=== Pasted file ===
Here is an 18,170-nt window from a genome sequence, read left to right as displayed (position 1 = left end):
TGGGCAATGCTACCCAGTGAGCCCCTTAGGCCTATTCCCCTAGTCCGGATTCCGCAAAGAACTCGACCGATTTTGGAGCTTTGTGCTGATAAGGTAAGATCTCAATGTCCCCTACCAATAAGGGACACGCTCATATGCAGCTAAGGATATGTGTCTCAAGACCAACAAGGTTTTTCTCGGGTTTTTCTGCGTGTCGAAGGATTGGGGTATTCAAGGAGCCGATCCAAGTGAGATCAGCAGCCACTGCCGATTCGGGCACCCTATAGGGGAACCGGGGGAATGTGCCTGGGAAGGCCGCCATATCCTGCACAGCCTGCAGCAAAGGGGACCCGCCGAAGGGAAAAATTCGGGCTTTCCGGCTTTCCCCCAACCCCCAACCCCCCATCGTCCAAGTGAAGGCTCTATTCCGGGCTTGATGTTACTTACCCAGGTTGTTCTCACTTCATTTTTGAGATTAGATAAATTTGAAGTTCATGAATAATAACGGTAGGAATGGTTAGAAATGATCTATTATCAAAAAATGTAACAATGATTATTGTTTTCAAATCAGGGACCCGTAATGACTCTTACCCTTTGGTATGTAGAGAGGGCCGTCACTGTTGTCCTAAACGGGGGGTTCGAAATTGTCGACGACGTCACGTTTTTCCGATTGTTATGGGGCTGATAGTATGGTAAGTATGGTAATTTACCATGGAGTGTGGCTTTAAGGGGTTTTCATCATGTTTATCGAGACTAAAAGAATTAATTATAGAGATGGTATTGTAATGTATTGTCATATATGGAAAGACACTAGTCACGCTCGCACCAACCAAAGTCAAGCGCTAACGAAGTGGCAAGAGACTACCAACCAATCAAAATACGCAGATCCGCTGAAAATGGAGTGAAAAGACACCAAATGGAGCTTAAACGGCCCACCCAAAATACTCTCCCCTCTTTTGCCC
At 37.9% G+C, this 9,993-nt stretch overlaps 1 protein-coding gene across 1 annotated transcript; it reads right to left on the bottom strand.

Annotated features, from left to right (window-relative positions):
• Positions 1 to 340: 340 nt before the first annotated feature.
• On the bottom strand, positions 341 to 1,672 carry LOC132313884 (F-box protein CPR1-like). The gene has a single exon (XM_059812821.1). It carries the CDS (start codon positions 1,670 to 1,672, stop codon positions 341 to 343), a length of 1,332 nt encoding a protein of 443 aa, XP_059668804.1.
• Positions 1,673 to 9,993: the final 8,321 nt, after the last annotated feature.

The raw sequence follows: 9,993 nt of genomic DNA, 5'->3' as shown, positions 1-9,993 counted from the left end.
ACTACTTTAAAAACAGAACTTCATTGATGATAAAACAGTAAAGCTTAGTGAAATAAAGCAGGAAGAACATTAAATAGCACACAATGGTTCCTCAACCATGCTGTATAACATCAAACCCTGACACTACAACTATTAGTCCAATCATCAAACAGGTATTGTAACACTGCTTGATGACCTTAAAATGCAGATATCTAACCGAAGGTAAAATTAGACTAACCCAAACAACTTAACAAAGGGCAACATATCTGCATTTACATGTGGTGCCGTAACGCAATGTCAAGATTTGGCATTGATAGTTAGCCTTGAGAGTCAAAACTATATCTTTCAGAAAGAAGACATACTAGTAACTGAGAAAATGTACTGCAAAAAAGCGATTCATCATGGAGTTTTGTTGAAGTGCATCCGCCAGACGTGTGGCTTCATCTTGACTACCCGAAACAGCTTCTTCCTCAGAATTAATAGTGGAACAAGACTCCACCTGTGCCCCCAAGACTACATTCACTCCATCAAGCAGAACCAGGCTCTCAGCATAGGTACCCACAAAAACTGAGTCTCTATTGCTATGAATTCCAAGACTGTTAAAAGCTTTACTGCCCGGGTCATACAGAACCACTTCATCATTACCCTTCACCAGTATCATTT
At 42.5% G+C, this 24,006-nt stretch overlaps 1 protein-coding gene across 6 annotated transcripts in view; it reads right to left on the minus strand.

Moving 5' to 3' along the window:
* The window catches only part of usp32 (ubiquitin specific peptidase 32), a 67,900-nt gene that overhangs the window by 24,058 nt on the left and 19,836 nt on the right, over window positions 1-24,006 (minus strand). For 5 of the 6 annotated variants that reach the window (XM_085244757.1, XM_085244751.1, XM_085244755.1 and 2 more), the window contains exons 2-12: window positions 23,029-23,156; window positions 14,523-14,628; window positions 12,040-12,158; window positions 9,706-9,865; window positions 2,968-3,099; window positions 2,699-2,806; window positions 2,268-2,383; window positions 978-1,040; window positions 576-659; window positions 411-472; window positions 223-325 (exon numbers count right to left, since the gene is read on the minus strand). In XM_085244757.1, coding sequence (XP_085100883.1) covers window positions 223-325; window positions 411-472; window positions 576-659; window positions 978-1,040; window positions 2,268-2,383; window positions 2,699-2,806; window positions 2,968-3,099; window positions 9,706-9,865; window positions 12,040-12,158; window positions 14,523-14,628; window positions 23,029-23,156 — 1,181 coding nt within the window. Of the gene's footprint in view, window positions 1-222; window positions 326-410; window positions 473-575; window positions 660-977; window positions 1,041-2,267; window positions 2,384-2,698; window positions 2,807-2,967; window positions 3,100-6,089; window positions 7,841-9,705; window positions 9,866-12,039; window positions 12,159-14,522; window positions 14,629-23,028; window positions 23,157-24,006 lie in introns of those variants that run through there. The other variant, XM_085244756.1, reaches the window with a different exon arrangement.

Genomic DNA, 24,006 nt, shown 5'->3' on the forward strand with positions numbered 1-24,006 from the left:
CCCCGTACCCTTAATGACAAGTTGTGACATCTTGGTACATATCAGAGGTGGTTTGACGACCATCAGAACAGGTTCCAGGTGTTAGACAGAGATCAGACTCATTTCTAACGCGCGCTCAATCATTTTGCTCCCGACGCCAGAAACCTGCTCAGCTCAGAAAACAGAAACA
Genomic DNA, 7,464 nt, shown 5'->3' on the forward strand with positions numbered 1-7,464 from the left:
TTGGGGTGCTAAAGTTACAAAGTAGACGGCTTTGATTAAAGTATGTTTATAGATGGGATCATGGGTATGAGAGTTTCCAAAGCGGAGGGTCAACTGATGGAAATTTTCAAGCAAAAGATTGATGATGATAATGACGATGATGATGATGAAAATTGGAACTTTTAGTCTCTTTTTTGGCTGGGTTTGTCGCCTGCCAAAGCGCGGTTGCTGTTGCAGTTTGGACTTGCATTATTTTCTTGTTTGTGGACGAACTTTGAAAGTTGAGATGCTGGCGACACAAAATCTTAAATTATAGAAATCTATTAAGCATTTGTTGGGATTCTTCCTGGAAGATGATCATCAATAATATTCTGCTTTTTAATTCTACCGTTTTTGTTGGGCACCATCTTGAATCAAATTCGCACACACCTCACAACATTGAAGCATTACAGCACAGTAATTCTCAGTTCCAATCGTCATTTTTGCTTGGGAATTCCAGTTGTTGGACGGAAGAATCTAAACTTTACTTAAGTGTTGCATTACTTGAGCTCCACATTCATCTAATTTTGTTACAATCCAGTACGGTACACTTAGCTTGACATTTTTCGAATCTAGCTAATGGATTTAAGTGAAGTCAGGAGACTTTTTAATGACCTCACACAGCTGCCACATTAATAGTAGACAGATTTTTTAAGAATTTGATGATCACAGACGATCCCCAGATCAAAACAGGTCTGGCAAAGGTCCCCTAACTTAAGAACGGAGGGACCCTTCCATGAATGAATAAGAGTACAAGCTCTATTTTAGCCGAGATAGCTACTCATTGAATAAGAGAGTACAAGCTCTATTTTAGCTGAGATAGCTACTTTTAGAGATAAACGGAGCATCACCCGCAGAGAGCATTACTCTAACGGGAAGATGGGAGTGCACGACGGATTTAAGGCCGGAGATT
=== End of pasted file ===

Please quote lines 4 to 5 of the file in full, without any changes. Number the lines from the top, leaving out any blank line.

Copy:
Annotated features, from left to right (window-relative positions):
• Positions 1 to 340: 340 nt before the first annotated feature.